While most everyone has seen and used Quick Response (QR) codes these days to instantaneously learn about companies or receive offers, it appears the black and white matrix might also be used as a technology-savvy solution to tagging and vandalism.
|(Left) The original mural was created in 2005 by Hi-Fi Murals. (Right) The QR code covers up a graffiti tag and when scanned directs smartphone users to an image of the original work.|
How? According to various news reports, a mural sponsored by the city of Vancouver, British Columbia, was recently defaced with a large red anarchy sign (an all too familiar fate for murals and other public works of art).
Following the vandalism, someone hand painted over the “tag” with a giant QR code. The code, when scanned with a mobile device, leads back to an image of the original mural along with information about its origins, reports say.
The person who painted the code was graffiti artist Vince Dumoulin, according to his blog.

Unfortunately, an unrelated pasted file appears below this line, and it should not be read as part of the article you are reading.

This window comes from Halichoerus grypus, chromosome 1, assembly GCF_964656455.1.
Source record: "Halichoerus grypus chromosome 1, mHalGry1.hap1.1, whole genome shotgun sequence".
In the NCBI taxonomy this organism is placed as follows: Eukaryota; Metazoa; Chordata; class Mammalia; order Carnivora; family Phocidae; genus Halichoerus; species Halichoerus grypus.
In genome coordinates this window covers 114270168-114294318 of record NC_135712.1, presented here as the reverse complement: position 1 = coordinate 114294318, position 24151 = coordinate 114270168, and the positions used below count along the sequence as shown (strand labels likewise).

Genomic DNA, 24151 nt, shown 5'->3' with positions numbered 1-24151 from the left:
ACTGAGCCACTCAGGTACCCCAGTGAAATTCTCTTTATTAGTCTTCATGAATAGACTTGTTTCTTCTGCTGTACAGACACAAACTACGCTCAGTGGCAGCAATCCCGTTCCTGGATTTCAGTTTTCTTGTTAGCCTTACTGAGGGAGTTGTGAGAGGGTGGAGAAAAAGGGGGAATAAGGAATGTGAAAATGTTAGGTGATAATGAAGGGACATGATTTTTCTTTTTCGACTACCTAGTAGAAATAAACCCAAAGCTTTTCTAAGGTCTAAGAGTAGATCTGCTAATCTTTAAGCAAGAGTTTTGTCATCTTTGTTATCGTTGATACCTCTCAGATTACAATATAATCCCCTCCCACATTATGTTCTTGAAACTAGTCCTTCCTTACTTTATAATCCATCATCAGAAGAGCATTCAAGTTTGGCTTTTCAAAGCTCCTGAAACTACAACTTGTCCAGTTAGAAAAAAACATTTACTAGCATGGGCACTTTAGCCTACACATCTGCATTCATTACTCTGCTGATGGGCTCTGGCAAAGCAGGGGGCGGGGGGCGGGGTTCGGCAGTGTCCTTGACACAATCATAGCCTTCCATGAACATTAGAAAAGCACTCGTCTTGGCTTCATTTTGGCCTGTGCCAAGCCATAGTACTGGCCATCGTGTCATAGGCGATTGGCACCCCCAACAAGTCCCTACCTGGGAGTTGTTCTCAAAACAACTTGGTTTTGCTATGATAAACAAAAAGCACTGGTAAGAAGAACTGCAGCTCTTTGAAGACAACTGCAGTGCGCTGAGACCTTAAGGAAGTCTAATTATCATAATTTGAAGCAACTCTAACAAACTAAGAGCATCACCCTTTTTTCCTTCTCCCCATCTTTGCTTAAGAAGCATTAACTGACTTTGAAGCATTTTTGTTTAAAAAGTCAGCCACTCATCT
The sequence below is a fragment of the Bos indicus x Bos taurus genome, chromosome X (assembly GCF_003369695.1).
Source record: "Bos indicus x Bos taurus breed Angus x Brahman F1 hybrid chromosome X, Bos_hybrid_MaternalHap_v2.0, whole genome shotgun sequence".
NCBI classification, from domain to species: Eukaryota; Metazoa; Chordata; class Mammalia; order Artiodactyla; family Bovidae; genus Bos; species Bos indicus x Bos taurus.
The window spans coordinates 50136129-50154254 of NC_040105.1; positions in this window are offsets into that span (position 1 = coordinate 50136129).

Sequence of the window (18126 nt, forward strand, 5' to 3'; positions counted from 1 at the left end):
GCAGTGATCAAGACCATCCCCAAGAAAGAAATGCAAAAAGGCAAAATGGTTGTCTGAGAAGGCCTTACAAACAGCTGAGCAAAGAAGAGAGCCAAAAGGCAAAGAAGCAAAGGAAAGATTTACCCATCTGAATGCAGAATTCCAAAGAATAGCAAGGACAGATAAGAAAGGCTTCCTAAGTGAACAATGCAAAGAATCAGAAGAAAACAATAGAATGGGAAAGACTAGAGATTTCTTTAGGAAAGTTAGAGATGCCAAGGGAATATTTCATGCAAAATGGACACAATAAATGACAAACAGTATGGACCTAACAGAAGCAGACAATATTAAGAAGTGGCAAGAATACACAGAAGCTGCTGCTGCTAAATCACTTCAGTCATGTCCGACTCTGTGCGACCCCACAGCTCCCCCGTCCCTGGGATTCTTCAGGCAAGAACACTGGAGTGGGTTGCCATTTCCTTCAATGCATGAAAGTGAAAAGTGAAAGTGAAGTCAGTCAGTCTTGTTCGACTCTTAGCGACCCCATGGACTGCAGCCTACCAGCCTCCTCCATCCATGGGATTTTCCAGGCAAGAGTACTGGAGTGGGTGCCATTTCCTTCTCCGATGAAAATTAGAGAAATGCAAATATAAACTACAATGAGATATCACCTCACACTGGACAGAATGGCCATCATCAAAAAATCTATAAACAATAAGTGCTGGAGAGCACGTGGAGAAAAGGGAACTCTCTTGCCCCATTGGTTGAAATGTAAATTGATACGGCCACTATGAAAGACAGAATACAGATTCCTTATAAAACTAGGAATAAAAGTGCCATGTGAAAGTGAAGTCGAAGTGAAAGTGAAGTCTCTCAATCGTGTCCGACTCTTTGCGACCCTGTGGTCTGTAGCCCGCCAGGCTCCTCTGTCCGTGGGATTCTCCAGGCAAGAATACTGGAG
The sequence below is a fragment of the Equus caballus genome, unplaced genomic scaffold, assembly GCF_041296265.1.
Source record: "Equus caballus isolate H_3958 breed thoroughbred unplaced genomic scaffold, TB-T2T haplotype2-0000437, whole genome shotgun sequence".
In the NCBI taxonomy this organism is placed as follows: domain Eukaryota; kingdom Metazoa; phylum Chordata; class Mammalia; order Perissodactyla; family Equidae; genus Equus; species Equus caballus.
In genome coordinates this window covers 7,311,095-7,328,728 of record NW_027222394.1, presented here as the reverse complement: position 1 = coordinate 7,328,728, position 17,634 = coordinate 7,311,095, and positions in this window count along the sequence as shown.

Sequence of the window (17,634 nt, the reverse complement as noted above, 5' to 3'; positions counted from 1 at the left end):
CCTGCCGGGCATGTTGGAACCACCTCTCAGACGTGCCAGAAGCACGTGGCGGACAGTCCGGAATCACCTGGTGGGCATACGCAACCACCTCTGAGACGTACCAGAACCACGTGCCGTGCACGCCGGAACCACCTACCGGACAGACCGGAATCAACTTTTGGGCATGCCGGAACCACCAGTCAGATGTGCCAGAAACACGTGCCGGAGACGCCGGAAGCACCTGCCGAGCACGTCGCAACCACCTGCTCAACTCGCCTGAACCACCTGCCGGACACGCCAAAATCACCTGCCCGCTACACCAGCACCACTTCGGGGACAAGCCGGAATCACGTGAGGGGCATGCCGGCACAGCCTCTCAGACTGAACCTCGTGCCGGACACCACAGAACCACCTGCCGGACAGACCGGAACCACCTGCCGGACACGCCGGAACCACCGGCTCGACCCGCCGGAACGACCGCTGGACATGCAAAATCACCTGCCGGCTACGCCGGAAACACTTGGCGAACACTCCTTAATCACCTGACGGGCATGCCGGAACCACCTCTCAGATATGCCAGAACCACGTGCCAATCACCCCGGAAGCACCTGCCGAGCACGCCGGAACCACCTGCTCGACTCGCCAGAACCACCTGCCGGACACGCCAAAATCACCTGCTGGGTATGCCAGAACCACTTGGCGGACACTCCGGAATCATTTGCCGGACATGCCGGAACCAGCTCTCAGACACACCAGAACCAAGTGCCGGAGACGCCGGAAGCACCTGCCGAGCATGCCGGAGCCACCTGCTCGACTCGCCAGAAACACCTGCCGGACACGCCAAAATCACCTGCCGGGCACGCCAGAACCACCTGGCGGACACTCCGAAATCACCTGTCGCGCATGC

Dumoulin said, “First of all I’m happy for Milan Basic, who originally painted the mural. I’m also really excited because I painted the QR code with some youths.”
“This was a selfless act of kindness,” he said.
Many critics and bloggers have offered varied opinions on utilizing QR codes in this fashion. For example, many have cited this as a “creative,” yet “temporary” solution to unwanted graffiti tagging.
Some indicated that the use of the codes could potentially backfire resulting in more spray paint- wielding vandals. Others expressed concern that this might replace actual restoration of murals.
However, many seemed to applaud Dumoulin’s use of the code to show the mural in its original form.
The original mural was created by Hi-Fi Murals in 2005 to help “beautify the neighborhood” and deter graffiti in the area, according to the artist’s website.
The approximately 45’ x 14’ mural features a young girl with the Vancouver Art Gallery shown in the background, the site said.
In his description of the work, the artist said, “I was trying to capture a dreamlike setting while keeping the image simple in order not to distract the passing motorists.”
The QR code now planted across the wall could prove to have a differing effect on motorists, as they might now reach for their smartphones to scan while driving by.